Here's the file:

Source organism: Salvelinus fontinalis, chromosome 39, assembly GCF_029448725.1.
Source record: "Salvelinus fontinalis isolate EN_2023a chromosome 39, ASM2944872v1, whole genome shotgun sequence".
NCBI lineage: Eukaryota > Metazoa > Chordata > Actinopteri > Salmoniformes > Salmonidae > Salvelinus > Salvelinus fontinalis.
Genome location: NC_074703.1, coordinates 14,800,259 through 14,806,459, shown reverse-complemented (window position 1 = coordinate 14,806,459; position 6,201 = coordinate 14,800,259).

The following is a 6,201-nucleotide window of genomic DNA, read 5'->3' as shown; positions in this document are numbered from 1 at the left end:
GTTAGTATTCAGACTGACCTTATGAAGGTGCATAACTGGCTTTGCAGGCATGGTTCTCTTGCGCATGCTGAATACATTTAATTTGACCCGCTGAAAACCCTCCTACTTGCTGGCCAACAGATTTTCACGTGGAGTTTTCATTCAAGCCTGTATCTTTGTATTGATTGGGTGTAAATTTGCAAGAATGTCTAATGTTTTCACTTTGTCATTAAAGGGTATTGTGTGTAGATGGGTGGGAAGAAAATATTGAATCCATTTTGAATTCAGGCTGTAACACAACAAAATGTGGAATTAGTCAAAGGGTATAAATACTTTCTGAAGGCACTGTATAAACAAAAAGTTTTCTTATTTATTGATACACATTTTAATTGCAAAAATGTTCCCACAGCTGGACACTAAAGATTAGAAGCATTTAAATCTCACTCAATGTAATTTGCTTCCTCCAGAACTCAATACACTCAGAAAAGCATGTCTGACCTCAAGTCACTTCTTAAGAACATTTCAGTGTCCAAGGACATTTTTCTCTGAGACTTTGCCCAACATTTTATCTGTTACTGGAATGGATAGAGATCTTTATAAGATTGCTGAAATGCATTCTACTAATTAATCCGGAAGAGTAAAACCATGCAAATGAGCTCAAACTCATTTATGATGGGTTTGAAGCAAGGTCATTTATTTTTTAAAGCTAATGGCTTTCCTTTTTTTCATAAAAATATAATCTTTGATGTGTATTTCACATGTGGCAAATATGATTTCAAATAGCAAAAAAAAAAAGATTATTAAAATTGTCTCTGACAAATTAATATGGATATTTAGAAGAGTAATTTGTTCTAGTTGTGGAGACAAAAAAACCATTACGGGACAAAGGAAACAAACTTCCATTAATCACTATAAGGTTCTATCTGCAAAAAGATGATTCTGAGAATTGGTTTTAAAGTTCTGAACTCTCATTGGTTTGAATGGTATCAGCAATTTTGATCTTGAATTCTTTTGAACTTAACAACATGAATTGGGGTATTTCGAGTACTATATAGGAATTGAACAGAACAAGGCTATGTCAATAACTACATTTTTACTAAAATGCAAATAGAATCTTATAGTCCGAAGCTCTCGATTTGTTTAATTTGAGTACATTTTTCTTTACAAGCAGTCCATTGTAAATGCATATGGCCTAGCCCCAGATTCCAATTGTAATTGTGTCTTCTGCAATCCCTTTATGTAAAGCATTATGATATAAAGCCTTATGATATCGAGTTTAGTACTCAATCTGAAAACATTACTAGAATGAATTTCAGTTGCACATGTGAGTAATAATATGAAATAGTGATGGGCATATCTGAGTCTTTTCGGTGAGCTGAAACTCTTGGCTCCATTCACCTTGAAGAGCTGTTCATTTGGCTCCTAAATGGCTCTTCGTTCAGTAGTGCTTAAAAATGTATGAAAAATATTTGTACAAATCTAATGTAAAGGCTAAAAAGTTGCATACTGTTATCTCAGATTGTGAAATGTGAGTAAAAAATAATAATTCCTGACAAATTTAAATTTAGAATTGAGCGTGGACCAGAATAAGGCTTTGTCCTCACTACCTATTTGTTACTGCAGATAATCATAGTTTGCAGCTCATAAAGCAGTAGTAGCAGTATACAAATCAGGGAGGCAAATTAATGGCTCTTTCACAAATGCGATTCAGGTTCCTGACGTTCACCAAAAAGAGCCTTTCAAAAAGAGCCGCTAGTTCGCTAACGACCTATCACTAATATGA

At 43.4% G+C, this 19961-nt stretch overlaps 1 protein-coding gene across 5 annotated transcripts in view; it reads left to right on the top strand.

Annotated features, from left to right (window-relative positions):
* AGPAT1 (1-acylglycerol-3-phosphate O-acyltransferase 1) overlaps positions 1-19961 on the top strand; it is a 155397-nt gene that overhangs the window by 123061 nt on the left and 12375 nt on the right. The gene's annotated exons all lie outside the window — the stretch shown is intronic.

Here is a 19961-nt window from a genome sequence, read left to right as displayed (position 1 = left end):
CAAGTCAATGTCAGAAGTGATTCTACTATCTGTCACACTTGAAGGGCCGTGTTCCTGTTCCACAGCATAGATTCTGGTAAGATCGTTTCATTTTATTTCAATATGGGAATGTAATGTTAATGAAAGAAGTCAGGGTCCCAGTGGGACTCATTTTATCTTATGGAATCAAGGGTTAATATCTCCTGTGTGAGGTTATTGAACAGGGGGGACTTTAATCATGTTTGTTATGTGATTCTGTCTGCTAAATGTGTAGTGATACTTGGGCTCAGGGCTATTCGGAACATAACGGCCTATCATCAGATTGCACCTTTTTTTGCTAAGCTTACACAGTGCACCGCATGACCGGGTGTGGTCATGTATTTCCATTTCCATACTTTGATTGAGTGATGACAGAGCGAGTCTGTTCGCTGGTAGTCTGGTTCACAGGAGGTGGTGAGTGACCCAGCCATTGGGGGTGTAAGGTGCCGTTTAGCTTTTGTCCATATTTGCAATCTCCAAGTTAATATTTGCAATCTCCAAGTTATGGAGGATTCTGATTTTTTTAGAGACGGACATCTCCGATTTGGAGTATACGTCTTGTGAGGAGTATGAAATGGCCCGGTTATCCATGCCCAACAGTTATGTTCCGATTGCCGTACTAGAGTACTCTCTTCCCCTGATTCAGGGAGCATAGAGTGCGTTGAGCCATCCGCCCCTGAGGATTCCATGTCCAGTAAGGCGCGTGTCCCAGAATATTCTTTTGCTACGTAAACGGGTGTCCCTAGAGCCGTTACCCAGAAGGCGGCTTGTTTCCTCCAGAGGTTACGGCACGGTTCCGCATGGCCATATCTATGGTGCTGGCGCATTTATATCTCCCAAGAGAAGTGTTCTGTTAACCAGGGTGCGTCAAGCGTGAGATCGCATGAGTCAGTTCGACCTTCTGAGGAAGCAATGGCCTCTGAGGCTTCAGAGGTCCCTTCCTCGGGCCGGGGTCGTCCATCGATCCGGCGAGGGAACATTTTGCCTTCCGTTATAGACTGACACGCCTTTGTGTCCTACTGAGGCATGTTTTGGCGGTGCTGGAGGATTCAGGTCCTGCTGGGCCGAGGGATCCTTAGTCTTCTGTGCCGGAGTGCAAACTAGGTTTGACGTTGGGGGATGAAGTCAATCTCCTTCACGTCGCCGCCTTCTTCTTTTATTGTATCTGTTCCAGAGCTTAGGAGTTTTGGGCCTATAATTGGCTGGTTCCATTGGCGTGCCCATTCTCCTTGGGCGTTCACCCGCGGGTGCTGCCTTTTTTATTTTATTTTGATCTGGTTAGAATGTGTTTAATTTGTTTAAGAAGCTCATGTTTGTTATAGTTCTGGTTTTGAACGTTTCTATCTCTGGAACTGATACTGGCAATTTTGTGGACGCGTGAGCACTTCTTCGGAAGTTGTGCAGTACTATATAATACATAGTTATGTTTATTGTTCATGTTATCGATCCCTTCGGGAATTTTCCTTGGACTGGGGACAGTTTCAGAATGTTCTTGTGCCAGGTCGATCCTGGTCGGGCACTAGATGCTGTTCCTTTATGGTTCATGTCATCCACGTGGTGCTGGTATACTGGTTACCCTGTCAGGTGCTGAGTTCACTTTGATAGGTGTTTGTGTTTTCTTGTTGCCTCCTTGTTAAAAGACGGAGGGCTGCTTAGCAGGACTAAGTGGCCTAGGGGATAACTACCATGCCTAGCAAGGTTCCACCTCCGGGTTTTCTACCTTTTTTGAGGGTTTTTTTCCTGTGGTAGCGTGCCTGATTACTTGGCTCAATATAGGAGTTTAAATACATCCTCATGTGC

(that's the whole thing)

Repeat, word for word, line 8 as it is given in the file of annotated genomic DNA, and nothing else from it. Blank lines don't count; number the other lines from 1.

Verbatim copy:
Annotated features, from left to right (window-relative positions):